That would depend on what you like to take pictures of – Some people love to take macro (very close to the object) images of insects. I am not a hundred percent sure that these images would benefit much from HDR as the main object should be the one in focus, perfectly lit and so on. Ok – how about nature, landscape, architectural photography, you name it?

Personally, I believe HDR can be a great contribution to those kind of images. If you have read the What is HDR part, then you know that it aims at making everything as visible in an image as it is for the naked eye in nature. Think about that. Or not, just have a look at these images now. The first one is a normal image, taken with a DSLR in auto mode (could be any camera). See how you don’t see much:

Now, the image below is the same scene taken in HDR style (I will talk about the How to take HDR images later).

Do you see the difference? In the latter, you can see all levels of light in the different areas of the image – you see the clouds, the trees and the path going towards the tree line in the back. And from this, imagine what you can do – you can put the emphasis on whatever you want! You can change whatever part of the image in any way possible! You can interpret the very same image in a hundred ways just by working on different parts of it. Want the sky a little brighter and the ground with more black? Go. Or how about darken the sky drastically while increasing the contrast to add extreme drama? Do it then. Black and white? Well, if you like – you have all the detail and all the light which was there initially to work with. No blown out areas. No dark portraits. All the detail. All the colour. All the contrast. All the scene.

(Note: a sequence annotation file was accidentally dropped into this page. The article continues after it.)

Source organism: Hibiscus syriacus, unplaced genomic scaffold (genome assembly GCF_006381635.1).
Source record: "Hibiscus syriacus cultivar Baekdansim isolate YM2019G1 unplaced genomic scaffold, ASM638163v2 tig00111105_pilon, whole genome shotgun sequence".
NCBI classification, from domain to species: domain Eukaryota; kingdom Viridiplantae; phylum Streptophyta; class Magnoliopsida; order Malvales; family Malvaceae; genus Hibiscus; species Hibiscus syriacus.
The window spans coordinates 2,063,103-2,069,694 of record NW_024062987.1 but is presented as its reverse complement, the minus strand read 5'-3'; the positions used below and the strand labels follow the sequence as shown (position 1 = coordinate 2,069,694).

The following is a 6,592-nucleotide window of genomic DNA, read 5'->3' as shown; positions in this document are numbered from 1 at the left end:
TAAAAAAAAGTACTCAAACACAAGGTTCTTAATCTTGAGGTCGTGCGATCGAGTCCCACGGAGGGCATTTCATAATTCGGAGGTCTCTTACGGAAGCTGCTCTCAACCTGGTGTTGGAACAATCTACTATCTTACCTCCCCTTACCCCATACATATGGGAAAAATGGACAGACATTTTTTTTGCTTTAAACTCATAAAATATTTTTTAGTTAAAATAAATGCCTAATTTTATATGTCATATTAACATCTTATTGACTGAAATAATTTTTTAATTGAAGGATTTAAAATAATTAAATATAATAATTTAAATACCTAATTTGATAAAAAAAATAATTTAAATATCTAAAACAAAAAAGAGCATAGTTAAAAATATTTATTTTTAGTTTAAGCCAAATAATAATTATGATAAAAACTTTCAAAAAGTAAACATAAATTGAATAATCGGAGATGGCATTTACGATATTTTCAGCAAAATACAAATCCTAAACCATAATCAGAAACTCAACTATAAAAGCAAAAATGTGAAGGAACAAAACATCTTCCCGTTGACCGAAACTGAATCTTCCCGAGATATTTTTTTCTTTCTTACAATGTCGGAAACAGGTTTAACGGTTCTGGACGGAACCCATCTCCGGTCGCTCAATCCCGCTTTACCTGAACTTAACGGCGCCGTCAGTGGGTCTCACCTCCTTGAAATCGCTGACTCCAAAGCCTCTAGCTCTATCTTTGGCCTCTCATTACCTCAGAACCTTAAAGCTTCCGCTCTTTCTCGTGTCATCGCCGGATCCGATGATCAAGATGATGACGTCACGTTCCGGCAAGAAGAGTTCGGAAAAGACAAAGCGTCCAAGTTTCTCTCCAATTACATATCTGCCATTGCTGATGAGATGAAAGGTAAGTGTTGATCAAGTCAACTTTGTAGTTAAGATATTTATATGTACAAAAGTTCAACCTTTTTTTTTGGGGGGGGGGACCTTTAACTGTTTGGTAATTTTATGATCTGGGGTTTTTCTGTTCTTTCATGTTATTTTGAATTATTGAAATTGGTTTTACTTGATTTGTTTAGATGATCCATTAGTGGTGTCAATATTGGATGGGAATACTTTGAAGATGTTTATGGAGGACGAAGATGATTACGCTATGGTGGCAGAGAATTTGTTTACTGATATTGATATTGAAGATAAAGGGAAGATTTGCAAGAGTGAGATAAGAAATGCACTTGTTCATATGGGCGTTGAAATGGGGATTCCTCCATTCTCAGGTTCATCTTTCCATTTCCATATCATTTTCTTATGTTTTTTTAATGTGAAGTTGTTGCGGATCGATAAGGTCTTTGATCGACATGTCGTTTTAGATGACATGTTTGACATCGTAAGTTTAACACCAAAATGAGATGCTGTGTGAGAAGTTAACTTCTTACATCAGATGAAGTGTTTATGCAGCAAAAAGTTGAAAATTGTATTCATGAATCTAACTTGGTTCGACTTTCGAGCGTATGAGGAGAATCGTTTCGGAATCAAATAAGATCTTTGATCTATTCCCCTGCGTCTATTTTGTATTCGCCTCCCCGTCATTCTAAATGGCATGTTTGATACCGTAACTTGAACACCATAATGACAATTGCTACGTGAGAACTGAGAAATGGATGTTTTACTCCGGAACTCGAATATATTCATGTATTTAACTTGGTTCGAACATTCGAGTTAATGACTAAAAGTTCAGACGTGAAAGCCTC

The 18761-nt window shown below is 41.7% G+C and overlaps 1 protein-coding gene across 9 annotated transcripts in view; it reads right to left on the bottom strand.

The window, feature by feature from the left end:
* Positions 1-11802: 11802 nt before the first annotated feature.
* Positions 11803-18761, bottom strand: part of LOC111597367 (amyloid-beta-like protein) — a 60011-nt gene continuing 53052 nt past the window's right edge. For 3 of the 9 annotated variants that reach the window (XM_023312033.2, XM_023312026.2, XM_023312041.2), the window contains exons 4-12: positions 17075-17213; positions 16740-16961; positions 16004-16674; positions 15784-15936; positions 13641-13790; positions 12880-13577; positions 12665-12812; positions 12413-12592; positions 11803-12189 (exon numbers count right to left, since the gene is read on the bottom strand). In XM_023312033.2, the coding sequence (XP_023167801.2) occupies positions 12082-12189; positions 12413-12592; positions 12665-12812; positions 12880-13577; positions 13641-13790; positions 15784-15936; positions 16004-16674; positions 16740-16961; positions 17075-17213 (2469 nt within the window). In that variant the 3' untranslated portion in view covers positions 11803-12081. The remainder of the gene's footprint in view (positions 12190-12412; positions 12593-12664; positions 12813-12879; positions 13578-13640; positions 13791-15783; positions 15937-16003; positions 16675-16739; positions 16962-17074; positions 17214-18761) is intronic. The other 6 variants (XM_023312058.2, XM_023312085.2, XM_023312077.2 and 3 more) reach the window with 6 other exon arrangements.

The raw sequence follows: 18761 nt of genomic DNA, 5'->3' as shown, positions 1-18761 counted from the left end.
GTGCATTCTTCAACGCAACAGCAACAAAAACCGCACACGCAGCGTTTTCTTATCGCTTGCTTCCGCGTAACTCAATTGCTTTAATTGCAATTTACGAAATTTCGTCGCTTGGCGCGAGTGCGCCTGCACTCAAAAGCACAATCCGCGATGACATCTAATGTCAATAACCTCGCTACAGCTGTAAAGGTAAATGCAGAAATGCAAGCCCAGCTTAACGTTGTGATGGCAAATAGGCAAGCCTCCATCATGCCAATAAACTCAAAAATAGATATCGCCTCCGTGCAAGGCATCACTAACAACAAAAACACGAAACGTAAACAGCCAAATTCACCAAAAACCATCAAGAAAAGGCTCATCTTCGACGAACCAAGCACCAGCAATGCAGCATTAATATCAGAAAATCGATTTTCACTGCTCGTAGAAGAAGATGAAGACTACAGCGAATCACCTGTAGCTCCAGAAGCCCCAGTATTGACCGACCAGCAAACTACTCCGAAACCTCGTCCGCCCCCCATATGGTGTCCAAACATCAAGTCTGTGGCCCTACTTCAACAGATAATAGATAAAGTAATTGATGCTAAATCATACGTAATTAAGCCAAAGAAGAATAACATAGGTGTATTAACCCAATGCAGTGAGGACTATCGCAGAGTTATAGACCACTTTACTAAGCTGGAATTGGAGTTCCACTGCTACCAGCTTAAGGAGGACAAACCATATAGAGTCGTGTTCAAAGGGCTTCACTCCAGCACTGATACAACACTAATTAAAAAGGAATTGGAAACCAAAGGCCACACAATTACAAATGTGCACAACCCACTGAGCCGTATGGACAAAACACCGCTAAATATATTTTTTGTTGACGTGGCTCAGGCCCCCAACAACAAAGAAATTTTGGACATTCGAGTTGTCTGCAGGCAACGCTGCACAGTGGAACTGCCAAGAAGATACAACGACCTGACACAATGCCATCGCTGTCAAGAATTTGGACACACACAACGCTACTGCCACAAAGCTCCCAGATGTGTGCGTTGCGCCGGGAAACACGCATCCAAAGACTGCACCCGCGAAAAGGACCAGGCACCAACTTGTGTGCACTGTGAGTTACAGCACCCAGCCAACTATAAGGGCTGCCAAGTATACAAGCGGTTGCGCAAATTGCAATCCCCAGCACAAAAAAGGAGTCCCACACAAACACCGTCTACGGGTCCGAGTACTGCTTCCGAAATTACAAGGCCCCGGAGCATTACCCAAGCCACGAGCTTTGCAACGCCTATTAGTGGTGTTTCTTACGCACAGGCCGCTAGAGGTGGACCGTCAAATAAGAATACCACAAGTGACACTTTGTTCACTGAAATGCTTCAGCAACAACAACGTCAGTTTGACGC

How to take HDR images?
As this is intended to be introductory, I will show you the things every decent camera can do, not the special modes (called auto-bracketing) some higher cams have or the one-shot HDRs.

First things first – I said earlier that pointing a camera towards a very dynamic scene will end up in a blown out sky or a dark ground. So how can one change that?

The answer is … not yet – lets talk quickly about which mode to shoot in.

Why is that important? Well, for HDR images you will have to take multiple images at different light levels. There are three things to consider when doing that: ISO, Shutter speed and Aperture. ISO is (in short) the sensitivity of your camera sensor, Shutter speed determines how long will the camera take in the light through the lens and Aperture is responsible for how much of the image should be in focus (and what should be blurry, key word: depth of field) in an image (nutshell style, I like it).